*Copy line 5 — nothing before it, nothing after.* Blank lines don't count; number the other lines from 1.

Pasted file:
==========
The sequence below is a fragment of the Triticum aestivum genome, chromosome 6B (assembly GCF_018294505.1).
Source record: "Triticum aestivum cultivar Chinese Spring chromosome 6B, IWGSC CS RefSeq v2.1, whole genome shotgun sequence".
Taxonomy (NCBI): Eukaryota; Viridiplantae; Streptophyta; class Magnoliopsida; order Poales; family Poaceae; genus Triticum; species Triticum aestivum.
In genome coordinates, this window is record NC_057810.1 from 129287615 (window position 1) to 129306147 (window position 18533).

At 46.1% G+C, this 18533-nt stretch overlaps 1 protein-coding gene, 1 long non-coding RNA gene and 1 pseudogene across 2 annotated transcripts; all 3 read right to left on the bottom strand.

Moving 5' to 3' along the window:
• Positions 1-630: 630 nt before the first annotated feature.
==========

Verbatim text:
At 46.1% G+C, this 18533-nt stretch overlaps 1 protein-coding gene, 1 long non-coding RNA gene and 1 pseudogene across 2 annotated transcripts; all 3 read right to left on the bottom strand.